How to Protect Yourself from Online Scams this Holiday Season
Since October is Cybersecurity Awareness Month, BECU Chief Information Security Officer Sean Murphy shares his tips for protecting your personal information online.
As part of BECU's activities for Cybersecurity Awareness Month, I am sharing important tips for protecting your personal information online. As we approach the holiday shopping season this year, constrained in many ways by the COVID-19 pandemic, it's more important than ever to remain vigilant.
1. Take steps to secure your accounts
These steps can help prevent your personal information from falling into the wrong hands:
- Use complex passwords and change them regularly. Also, don't use the same account credentials for multiple online accounts.
- Make sure to install the latest security updates on your computer.
- Be careful when using public WiFi access points. Also, do not conduct transactions in public places since people can be looking to view and copy data like your bank card information, passwords, etc.
- Regularly back up your data and sensitive information.
- Be careful with downloads. Use malware scanning tools before downloading any application or software on your computer.
- Opt-out of tracking cookies within your web browser. Also, make sure to check your browsers for current cookie settings.
2. Continually monitor for suspicious activity
As the COVID-19 pandemic continues, many shoppers will make their holiday gift purchases online. During the holidays, we usually see more spoofing attempts by criminals hoping to fool people into providing information that leads to account access. We also see an increase in attempts to steal personal information that can be used to open new lines of credit.
Monitor your credit report to ensure that accounts and credit cards are not being opened in your name without your knowledge. It's also a good idea to routinely comb through your debit and credit card activity to make sure there aren't any suspicious or unfamiliar charges. If you do notice any fraudulent activity, report it to your financial institution as soon as possible.
Most financial instititions, including BECU, allow you to set up text or email alerts to notify you when there are unusual activities on your account, such as a low account balance, large expense, or international transactions.
3. Remember the phrase: S.H.U.T.U.P.
As the holiday shopping season approaches, we should all be skeptical when we see emails with links that provide offers for gift cards, discount airfares or extra-special giveaways. My advice, even during the uptick in risk during this time, is to be on the lookout for red flags that signal a potential cybersecurity scam. Here is a memorable acronym to remember what to look for online:
- S – Sensational: Content that is meant to draw your attention and seems too good to miss.
- H – Hostile: The tone can be hostile and aggressive as the attackers try to get you to act.
- U – Unfamiliar: Messages that come from unknown senders. If you do not recognize the source or did not expect the email or call, be skeptical.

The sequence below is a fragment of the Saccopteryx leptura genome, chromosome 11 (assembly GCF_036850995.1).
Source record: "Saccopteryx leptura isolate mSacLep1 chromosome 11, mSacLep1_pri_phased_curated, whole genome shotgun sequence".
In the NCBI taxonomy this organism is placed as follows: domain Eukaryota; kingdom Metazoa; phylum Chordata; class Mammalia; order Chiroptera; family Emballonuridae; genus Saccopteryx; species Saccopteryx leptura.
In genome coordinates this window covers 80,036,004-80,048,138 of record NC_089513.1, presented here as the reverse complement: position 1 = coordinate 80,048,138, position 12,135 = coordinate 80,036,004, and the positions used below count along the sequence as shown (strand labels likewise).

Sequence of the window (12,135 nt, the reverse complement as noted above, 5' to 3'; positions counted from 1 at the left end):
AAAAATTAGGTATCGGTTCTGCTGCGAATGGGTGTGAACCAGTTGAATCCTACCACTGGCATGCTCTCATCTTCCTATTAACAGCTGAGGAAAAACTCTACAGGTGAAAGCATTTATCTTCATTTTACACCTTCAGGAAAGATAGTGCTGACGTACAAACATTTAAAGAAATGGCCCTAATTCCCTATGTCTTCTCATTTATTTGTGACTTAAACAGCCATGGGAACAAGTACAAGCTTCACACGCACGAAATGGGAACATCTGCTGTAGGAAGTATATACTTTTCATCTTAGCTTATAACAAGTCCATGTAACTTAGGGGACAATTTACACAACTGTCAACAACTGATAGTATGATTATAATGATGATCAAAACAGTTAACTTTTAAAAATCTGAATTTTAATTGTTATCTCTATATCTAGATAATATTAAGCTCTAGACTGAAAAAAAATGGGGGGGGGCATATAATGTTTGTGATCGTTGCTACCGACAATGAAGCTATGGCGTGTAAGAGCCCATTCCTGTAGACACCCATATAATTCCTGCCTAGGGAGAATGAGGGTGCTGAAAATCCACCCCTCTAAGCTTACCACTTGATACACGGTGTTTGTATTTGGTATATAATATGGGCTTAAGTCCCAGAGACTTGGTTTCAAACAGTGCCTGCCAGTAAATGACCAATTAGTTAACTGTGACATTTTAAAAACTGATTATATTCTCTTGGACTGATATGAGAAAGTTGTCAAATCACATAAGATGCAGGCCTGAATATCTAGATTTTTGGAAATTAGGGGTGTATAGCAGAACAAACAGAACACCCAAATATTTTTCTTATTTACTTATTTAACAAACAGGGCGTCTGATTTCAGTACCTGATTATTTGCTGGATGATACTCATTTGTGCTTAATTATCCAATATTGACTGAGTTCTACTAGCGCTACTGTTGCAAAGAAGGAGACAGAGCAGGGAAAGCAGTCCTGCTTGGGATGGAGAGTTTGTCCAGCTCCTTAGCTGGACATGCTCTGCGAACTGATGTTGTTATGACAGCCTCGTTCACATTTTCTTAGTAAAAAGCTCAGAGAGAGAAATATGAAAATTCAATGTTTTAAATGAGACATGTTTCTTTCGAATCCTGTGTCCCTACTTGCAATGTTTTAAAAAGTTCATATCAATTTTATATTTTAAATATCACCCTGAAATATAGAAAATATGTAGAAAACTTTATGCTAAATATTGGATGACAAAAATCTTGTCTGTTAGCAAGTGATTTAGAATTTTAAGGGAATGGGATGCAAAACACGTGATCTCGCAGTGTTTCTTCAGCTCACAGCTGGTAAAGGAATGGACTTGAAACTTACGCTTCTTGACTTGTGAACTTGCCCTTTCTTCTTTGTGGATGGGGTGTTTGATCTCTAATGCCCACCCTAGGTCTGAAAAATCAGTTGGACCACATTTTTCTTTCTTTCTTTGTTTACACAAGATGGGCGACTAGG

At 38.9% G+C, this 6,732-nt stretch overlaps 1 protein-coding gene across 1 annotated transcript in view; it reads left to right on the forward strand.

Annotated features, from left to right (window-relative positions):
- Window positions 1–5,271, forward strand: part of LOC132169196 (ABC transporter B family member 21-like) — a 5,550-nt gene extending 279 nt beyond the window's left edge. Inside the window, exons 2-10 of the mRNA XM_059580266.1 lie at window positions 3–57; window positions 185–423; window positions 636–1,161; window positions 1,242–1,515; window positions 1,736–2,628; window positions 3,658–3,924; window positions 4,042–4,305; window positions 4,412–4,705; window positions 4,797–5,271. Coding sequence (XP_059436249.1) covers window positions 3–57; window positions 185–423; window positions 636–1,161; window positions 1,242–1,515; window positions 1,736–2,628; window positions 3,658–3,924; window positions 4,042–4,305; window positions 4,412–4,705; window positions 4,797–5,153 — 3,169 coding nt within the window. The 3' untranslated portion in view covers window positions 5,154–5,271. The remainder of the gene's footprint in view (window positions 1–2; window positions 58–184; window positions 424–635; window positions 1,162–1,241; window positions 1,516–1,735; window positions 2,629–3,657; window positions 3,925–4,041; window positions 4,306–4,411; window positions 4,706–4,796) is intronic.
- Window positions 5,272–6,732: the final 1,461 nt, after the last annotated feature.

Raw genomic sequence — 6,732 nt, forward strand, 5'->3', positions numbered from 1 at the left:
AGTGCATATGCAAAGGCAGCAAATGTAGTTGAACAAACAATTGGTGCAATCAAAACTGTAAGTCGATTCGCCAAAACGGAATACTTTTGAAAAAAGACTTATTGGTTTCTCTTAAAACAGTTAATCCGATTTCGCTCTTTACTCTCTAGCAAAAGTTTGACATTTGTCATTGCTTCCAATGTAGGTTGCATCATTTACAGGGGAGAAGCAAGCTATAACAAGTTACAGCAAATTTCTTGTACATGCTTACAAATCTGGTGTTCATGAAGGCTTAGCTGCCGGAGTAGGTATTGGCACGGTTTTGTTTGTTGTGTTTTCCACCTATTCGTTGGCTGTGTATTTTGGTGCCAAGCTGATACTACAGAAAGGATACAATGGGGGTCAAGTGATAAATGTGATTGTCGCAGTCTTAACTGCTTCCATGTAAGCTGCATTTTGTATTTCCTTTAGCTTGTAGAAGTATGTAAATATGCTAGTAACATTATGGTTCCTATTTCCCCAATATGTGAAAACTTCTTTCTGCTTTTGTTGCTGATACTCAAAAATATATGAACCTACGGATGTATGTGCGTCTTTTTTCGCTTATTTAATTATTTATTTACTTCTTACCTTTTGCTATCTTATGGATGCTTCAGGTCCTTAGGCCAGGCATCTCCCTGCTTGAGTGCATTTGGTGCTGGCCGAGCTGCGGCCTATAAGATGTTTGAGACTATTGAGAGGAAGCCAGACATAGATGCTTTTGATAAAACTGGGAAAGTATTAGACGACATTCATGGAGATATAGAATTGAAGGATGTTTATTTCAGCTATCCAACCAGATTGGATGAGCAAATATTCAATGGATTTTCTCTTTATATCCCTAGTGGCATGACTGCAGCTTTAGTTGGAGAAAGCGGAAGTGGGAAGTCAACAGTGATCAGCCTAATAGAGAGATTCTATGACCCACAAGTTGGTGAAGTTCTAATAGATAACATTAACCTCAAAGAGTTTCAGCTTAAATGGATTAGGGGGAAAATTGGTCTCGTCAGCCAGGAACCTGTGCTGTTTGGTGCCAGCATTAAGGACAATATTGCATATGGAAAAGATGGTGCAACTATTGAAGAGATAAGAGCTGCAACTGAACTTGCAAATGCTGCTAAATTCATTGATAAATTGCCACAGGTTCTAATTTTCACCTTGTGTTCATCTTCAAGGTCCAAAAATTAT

- T – Too good to be true: For example, notices of large cash rewards are likely a scam.
- U – Urgency: Using an impending or urgent deadline to force you to act quickly.
- P – Personal information: Legitimate sources are not going to ask for your personal information.
4. Trust your instincts and verify websites
It is important to stay vigilant to protect yourself from theft of your personal information online. A healthy dose of skepticism is a good foundation for taking internet safety seriously.
When browsing social media sites, check to see if the account has a blue checkmark icon right by the name. This indicates that it is a verified, legitimate account. Also, before making any purchases or inserting personal information, look to see if the account has a large number of followers and an archive of regular content that was posted over time. Finally, check the website address to make sure it matches the official address. Secure sites should have a lock icon to the left of the URL and should also begin with ‘https,' which indicates the site is using a security certificate to protect your data from third parties.
5. Report cybersecurity scams
If you do fall victim to an online scam, don't be embarrassed. Online scammers often impersonate real institutions and people, and over the past several years they have gotten much more sophisticated in their techniques.
If you suspect you have encountered a scam, it's better to reach out to your financial institution sooner than later so they can close the account as quickly as possible and save you from being liable for any unauthorized charges. It is also important to report it to authorities so they can investigate and warn the public. If the scam happened online, you can report it to the FBI's Internet Crime Complaint Center. Here is a list of other places to report scams.
Interested in learning more? BECU has partnered with KnowBe4 to offer FREE cybersecurity courses with lessons on protecting your identity, creating strong passwords, keeping children safe online, and more.
About Sean Murphy
As BECU's Chief Information Security Officer, Sean Murphy leads the credit union's Information Security team with a focus on creating a culture of cybersecurity built-into the work we do. He manages the tools, processes and policies BECU uses to safeguard our members' personal and financial information.